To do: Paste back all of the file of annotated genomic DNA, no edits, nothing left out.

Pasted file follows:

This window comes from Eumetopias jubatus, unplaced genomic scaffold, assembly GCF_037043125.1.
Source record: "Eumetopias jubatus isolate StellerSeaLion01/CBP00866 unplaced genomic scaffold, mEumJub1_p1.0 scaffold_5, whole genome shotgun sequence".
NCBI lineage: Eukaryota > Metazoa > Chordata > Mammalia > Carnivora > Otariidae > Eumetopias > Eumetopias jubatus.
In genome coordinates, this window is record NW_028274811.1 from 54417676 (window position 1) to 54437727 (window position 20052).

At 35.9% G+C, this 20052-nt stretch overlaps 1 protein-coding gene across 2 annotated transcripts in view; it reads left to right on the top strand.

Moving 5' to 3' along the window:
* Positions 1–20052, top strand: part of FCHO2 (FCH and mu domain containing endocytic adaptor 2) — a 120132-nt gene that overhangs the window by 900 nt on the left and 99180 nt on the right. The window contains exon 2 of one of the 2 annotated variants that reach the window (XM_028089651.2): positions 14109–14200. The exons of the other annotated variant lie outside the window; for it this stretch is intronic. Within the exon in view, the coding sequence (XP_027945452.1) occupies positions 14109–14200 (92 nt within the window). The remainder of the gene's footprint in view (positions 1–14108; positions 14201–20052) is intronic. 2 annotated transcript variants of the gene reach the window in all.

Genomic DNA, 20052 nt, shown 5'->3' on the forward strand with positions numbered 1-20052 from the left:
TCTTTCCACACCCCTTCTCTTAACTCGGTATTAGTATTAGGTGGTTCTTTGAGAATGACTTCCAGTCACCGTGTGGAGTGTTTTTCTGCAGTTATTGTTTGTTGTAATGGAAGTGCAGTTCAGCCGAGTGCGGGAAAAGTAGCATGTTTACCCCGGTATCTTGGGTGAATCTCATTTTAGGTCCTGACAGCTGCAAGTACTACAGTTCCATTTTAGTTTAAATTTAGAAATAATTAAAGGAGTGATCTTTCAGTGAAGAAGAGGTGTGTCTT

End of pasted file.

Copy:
This window comes from Eumetopias jubatus, unplaced genomic scaffold, assembly GCF_037043125.1.
Source record: "Eumetopias jubatus isolate StellerSeaLion01/CBP00866 unplaced genomic scaffold, mEumJub1_p1.0 scaffold_5, whole genome shotgun sequence".
NCBI lineage: Eukaryota > Metazoa > Chordata > Mammalia > Carnivora > Otariidae > Eumetopias > Eumetopias jubatus.
In genome coordinates, this window is record NW_028274811.1 from 54417676 (window position 1) to 54437727 (window position 20052).

At 35.9% G+C, this 20052-nt stretch overlaps 1 protein-coding gene across 2 annotated transcripts in view; it reads left to right on the top strand.

Moving 5' to 3' along the window:
* Positions 1–20052, top strand: part of FCHO2 (FCH and mu domain containing endocytic adaptor 2) — a 120132-nt gene that overhangs the window by 900 nt on the left and 99180 nt on the right. The window contains exon 2 of one of the 2 annotated variants that reach the window (XM_028089651.2): positions 14109–14200. The exons of the other annotated variant lie outside the window; for it this stretch is intronic. Within the exon in view, the coding sequence (XP_027945452.1) occupies positions 14109–14200 (92 nt within the window). The remainder of the gene's footprint in view (positions 1–14108; positions 14201–20052) is intronic. 2 annotated transcript variants of the gene reach the window in all.

Genomic DNA, 20052 nt, shown 5'->3' on the forward strand with positions numbered 1-20052 from the left:
TCTTTCCACACCCCTTCTCTTAACTCGGTATTAGTATTAGGTGGTTCTTTGAGAATGACTTCCAGTCACCGTGTGGAGTGTTTTTCTGCAGTTATTGTTTGTTGTAATGGAAGTGCAGTTCAGCCGAGTGCGGGAAAAGTAGCATGTTTACCCCGGTATCTTGGGTGAATCTCATTTTAGGTCCTGACAGCTGCAAGTACTACAGTTCCATTTTAGTTTAAATTTAGAAATAATTAAAGGAGTGATCTTTCAGTGAAGAAGAGGTGTGTCTT